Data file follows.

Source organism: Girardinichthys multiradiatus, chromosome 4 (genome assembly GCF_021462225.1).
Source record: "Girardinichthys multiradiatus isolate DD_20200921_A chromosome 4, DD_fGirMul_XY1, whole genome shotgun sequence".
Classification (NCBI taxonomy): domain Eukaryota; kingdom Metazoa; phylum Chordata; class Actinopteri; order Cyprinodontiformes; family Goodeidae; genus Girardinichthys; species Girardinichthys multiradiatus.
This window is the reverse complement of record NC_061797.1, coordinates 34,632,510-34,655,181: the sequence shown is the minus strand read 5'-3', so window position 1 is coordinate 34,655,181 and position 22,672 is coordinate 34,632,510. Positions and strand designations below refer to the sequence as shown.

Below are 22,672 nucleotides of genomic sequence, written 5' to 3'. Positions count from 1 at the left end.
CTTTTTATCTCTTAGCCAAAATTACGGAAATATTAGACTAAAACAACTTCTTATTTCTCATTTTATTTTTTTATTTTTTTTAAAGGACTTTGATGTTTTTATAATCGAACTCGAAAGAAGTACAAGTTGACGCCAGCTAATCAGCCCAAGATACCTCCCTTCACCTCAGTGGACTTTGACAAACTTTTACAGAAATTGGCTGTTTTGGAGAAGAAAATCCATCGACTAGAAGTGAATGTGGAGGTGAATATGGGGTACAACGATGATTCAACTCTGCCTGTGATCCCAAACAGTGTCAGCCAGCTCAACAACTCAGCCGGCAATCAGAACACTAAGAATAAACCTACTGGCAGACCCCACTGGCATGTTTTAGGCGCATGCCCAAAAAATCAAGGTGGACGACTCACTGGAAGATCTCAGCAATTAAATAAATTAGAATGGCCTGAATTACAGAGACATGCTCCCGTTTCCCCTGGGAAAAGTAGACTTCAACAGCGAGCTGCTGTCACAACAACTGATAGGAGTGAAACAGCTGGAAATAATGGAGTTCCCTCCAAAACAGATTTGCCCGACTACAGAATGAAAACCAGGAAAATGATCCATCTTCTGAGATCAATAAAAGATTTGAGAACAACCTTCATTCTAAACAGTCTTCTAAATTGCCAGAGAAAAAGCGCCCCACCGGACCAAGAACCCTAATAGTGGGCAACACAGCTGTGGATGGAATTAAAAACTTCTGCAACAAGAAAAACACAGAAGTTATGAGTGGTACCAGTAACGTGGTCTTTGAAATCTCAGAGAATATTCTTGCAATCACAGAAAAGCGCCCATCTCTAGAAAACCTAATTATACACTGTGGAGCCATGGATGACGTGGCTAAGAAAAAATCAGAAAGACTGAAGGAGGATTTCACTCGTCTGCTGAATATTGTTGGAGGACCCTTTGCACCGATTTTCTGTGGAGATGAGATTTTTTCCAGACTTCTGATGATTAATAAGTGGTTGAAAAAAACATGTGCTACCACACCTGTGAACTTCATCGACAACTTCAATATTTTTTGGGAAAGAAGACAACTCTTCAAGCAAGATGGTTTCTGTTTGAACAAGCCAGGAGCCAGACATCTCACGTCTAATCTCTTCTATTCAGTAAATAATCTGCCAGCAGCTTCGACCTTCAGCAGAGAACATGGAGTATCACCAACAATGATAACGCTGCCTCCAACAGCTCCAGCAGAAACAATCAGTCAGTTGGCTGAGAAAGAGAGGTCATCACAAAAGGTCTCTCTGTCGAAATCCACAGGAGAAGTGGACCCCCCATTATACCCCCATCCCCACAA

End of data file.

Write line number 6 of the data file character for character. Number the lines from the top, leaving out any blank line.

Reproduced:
CTTTTTATCTCTTAGCCAAAATTACGGAAATATTAGACTAAAACAACTTCTTATTTCTCATTTTATTTTTTTATTTTTTTTAAAGGACTTTGATGTTTTTATAATCGAACTCGAAAGAAGTACAAGTTGACGCCAGCTAATCAGCCCAAGATACCTCCCTTCACCTCAGTGGACTTTGACAAACTTTTACAGAAATTGGCTGTTTTGGAGAAGAAAATCCATCGACTAGAAGTGAATGTGGAGGTGAATATGGGGTACAACGATGATTCAACTCTGCCTGTGATCCCAAACAGTGTCAGCCAGCTCAACAACTCAGCCGGCAATCAGAACACTAAGAATAAACCTACTGGCAGACCCCACTGGCATGTTTTAGGCGCATGCCCAAAAAATCAAGGTGGACGACTCACTGGAAGATCTCAGCAATTAAATAAATTAGAATGGCCTGAATTACAGAGACATGCTCCCGTTTCCCCTGGGAAAAGTAGACTTCAACAGCGAGCTGCTGTCACAACAACTGATAGGAGTGAAACAGCTGGAAATAATGGAGTTCCCTCCAAAACAGATTTGCCCGACTACAGAATGAAAACCAGGAAAATGATCCATCTTCTGAGATCAATAAAAGATTTGAGAACAACCTTCATTCTAAACAGTCTTCTAAATTGCCAGAGAAAAAGCGCCCCACCGGACCAAGAACCCTAATAGTGGGCAACACAGCTGTGGATGGAATTAAAAACTTCTGCAACAAGAAAAACACAGAAGTTATGAGTGGTACCAGTAACGTGGTCTTTGAAATCTCAGAGAATATTCTTGCAATCACAGAAAAGCGCCCATCTCTAGAAAACCTAATTATACACTGTGGAGCCATGGATGACGTGGCTAAGAAAAAATCAGAAAGACTGAAGGAGGATTTCACTCGTCTGCTGAATATTGTTGGAGGACCCTTTGCACCGATTTTCTGTGGAGATGAGATTTTTTCCAGACTTCTGATGATTAATAAGTGGTTGAAAAAAACATGTGCTACCACACCTGTGAACTTCATCGACAACTTCAATATTTTTTGGGAAAGAAGACAACTCTTCAAGCAAGATGGTTTCTGTTTGAACAAGCCAGGAGCCAGACATCTCACGTCTAATCTCTTCTATTCAGTAAATAATCTGCCAGCAGCTTCGACCTTCAGCAGAGAACATGGAGTATCACCAACAATGATAACGCTGCCTCCAACAGCTCCAGCAGAAACAATCAGTCAGTTGGCTGAGAAAGAGAGGTCATCACAAAAGGTCTCTCTGTCGAAATCCACAGGAGAAGTGGACCCCCCATTATACCCCCATCCCCACAA